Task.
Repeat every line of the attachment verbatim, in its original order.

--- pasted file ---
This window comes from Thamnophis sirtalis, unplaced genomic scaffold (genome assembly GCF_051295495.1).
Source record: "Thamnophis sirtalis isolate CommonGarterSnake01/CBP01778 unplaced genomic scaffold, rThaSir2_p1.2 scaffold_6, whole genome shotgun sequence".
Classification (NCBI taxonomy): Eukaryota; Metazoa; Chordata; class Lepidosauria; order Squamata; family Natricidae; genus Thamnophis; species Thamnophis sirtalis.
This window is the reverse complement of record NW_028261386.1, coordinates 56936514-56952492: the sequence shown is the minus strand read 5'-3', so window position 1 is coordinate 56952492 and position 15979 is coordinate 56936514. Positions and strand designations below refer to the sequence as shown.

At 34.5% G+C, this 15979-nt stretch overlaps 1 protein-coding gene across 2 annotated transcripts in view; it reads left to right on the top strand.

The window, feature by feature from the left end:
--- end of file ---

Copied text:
This window comes from Thamnophis sirtalis, unplaced genomic scaffold (genome assembly GCF_051295495.1).
Source record: "Thamnophis sirtalis isolate CommonGarterSnake01/CBP01778 unplaced genomic scaffold, rThaSir2_p1.2 scaffold_6, whole genome shotgun sequence".
Classification (NCBI taxonomy): Eukaryota; Metazoa; Chordata; class Lepidosauria; order Squamata; family Natricidae; genus Thamnophis; species Thamnophis sirtalis.
This window is the reverse complement of record NW_028261386.1, coordinates 56936514-56952492: the sequence shown is the minus strand read 5'-3', so window position 1 is coordinate 56952492 and position 15979 is coordinate 56936514. Positions and strand designations below refer to the sequence as shown.

At 34.5% G+C, this 15979-nt stretch overlaps 1 protein-coding gene across 2 annotated transcripts in view; it reads left to right on the top strand.

The window, feature by feature from the left end: